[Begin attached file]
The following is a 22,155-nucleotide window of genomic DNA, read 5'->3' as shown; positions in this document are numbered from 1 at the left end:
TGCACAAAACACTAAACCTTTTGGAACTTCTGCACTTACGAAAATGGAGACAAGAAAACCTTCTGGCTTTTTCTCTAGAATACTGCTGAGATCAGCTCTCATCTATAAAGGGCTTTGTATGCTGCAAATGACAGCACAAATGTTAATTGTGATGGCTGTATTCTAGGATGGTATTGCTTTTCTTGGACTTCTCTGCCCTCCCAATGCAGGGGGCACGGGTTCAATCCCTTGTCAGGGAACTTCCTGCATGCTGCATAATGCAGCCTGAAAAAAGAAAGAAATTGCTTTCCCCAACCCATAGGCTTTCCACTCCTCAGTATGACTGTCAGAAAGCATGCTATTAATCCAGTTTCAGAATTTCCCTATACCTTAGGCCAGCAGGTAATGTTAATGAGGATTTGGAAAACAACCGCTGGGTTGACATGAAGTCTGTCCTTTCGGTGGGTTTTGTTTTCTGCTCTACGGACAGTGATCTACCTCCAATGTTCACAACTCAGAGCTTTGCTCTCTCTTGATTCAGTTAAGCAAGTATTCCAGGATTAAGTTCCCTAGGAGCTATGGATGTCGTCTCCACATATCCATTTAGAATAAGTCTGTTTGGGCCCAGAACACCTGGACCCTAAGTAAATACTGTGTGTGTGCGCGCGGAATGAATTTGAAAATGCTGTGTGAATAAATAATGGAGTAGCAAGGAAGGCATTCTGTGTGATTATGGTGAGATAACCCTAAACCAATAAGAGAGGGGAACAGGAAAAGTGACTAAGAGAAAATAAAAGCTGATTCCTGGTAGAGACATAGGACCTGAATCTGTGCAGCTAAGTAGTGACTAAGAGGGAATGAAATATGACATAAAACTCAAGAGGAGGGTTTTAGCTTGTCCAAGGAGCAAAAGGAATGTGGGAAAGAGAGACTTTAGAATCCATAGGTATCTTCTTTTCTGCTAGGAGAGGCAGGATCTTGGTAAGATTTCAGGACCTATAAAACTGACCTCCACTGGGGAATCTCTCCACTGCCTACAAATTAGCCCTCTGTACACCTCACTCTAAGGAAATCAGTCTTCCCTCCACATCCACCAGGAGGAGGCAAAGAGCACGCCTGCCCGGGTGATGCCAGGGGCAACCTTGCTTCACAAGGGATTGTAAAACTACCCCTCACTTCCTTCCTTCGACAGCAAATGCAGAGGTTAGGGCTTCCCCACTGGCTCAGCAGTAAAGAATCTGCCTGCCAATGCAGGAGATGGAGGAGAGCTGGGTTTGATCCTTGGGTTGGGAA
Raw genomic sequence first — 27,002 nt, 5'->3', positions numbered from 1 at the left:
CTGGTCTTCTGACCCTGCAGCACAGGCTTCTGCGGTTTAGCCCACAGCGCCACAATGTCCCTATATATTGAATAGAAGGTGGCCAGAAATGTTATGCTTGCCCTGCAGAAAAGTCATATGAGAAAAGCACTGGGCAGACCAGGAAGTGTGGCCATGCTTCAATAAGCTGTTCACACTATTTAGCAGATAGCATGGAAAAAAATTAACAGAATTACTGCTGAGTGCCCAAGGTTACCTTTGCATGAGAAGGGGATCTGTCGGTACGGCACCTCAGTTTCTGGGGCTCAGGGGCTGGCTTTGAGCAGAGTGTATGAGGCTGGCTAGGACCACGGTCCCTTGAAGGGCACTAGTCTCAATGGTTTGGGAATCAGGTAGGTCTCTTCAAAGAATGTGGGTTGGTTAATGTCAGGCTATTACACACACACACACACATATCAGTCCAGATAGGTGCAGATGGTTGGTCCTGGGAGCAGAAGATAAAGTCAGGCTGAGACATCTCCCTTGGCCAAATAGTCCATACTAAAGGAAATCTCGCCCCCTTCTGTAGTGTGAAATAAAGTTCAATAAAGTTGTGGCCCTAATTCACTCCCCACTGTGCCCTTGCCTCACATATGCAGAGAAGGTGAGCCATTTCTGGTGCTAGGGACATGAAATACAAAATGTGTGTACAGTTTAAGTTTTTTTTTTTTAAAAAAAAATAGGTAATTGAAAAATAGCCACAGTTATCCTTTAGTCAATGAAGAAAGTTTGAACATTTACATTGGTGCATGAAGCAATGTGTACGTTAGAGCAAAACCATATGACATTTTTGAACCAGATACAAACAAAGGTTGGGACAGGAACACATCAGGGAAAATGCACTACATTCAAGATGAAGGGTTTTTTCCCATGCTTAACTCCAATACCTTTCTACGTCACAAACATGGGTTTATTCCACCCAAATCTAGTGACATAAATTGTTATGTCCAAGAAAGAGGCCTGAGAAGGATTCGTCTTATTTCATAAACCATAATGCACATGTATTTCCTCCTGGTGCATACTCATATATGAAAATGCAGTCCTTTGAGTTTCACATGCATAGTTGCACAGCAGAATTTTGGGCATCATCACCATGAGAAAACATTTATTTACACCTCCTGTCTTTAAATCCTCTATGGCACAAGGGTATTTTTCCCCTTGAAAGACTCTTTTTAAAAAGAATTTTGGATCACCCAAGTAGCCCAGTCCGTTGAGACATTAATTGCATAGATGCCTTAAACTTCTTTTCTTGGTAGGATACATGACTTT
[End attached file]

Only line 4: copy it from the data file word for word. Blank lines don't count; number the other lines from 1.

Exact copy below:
CTGGTCTTCTGACCCTGCAGCACAGGCTTCTGCGGTTTAGCCCACAGCGCCACAATGTCCCTATATATTGAATAGAAGGTGGCCAGAAATGTTATGCTTGCCCTGCAGAAAAGTCATATGAGAAAAGCACTGGGCAGACCAGGAAGTGTGGCCATGCTTCAATAAGCTGTTCACACTATTTAGCAGATAGCATGGAAAAAAATTAACAGAATTACTGCTGAGTGCCCAAGGTTACCTTTGCATGAGAAGGGGATCTGTCGGTACGGCACCTCAGTTTCTGGGGCTCAGGGGCTGGCTTTGAGCAGAGTGTATGAGGCTGGCTAGGACCACGGTCCCTTGAAGGGCACTAGTCTCAATGGTTTGGGAATCAGGTAGGTCTCTTCAAAGAATGTGGGTTGGTTAATGTCAGGCTATTACACACACACACACACATATCAGTCCAGATAGGTGCAGATGGTTGGTCCTGGGAGCAGAAGATAAAGTCAGGCTGAGACATCTCCCTTGGCCAAATAGTCCATACTAAAGGAAATCTCGCCCCCTTCTGTAGTGTGAAATAAAGTTCAATAAAGTTGTGGCCCTAATTCACTCCCCACTGTGCCCTTGCCTCACATATGCAGAGAAGGTGAGCCATTTCTGGTGCTAGGGACATGAAATACAAAATGTGTGTACAGTTTAAGTTTTTTTTTTTTAAAAAAAAATAGGTAATTGAAAAATAGCCACAGTTATCCTTTAGTCAATGAAGAAAGTTTGAACATTTACATTGGTGCATGAAGCAATGTGTACGTTAGAGCAAAACCATATGACATTTTTGAACCAGATACAAACAAAGGTTGGGACAGGAACACATCAGGGAAAATGCACTACATTCAAGATGAAGGGTTTTTTCCCATGCTTAACTCCAATACCTTTCTACGTCACAAACATGGGTTTATTCCACCCAAATCTAGTGACATAAATTGTTATGTCCAAGAAAGAGGCCTGAGAAGGATTCGTCTTATTTCATAAACCATAATGCACATGTATTTCCTCCTGGTGCATACTCATATATGAAAATGCAGTCCTTTGAGTTTCACATGCATAGTTGCACAGCAGAATTTTGGGCATCATCACCATGAGAAAACATTTATTTACACCTCCTGTCTTTAAATCCTCTATGGCACAAGGGTATTTTTCCCCTTGAAAGACTCTTTTTAAAAAGAATTTTGGATCACCCAAGTAGCCCAGTCCGTTGAGACATTAATTGCATAGATGCCTTAAACTTCTTTTCTTGGTAGGATACATGACTTT